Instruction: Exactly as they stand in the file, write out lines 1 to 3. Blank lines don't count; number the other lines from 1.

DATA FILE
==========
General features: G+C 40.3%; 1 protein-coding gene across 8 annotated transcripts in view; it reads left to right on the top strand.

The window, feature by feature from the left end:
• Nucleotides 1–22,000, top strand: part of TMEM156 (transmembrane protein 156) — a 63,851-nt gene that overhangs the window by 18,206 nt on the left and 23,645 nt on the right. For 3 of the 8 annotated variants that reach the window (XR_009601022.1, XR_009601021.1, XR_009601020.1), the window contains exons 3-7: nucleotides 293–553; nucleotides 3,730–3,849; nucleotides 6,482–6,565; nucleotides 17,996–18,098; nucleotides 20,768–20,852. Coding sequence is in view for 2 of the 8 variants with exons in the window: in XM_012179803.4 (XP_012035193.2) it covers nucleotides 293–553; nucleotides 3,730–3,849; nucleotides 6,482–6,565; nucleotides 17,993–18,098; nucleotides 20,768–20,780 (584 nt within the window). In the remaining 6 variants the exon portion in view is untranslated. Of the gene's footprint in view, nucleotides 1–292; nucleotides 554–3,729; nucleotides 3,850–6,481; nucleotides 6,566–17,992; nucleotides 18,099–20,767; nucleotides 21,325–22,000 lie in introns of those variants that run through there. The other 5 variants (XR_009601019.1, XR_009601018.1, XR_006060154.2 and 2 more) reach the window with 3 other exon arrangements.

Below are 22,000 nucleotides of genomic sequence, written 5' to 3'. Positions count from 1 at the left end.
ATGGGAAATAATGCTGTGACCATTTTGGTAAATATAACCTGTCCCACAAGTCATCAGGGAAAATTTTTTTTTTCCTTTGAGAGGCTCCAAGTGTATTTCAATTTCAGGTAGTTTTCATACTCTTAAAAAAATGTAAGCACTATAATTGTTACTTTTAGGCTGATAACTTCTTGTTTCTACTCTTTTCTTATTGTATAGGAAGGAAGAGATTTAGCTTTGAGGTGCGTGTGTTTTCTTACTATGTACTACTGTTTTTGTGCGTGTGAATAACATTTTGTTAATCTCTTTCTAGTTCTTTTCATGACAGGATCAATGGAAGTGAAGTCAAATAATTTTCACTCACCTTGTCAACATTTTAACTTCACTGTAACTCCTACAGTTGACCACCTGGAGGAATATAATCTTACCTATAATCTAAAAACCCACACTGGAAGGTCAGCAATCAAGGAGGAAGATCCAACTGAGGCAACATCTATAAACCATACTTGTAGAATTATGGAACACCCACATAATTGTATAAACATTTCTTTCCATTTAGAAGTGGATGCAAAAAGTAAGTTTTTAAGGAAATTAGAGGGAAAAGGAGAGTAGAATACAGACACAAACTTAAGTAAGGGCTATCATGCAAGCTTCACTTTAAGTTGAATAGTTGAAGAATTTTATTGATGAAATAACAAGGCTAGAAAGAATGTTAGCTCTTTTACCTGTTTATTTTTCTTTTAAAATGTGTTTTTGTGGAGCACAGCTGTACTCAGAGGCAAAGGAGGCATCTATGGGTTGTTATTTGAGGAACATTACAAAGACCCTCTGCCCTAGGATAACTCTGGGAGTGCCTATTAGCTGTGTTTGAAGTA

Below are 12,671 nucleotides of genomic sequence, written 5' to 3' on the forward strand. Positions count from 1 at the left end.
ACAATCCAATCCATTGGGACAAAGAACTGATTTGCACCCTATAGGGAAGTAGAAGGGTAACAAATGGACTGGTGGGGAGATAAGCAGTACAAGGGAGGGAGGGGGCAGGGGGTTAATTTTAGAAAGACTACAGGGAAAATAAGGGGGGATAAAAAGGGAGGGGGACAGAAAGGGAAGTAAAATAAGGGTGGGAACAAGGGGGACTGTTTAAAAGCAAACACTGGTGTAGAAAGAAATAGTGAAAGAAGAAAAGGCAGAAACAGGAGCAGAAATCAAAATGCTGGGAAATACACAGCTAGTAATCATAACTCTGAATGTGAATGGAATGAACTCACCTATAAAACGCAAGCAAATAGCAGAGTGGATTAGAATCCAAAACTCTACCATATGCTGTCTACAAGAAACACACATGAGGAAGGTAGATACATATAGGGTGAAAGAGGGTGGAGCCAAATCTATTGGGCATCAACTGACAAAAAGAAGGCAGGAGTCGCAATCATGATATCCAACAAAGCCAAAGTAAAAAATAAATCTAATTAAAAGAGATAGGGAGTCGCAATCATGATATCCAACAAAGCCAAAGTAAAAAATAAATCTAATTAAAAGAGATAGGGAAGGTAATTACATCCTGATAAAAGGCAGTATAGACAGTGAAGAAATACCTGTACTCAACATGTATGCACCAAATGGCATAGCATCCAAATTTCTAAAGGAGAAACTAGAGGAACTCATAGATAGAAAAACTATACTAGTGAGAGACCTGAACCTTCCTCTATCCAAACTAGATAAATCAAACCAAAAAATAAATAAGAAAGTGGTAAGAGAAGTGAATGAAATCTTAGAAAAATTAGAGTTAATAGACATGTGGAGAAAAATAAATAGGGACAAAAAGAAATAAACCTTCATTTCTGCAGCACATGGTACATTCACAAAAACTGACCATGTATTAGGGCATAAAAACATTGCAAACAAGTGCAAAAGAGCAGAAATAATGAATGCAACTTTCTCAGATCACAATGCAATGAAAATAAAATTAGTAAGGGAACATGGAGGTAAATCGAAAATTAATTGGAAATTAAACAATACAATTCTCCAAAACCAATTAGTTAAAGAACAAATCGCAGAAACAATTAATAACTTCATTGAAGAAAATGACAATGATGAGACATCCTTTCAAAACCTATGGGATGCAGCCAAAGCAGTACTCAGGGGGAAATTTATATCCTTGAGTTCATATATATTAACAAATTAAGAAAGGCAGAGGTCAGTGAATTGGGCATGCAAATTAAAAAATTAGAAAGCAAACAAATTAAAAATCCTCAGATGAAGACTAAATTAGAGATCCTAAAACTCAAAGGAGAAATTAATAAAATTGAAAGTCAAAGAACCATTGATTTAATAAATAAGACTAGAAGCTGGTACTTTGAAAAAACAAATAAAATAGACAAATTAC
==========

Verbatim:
General features: G+C 40.3%; 1 protein-coding gene across 8 annotated transcripts in view; it reads left to right on the top strand.

The window, feature by feature from the left end:
• Nucleotides 1–22,000, top strand: part of TMEM156 (transmembrane protein 156) — a 63,851-nt gene that overhangs the window by 18,206 nt on the left and 23,645 nt on the right. For 3 of the 8 annotated variants that reach the window (XR_009601022.1, XR_009601021.1, XR_009601020.1), the window contains exons 3-7: nucleotides 293–553; nucleotides 3,730–3,849; nucleotides 6,482–6,565; nucleotides 17,996–18,098; nucleotides 20,768–20,852. Coding sequence is in view for 2 of the 8 variants with exons in the window: in XM_012179803.4 (XP_012035193.2) it covers nucleotides 293–553; nucleotides 3,730–3,849; nucleotides 6,482–6,565; nucleotides 17,993–18,098; nucleotides 20,768–20,780 (584 nt within the window). In the remaining 6 variants the exon portion in view is untranslated. Of the gene's footprint in view, nucleotides 1–292; nucleotides 554–3,729; nucleotides 3,850–6,481; nucleotides 6,566–17,992; nucleotides 18,099–20,767; nucleotides 21,325–22,000 lie in introns of those variants that run through there. The other 5 variants (XR_009601019.1, XR_009601018.1, XR_006060154.2 and 2 more) reach the window with 3 other exon arrangements.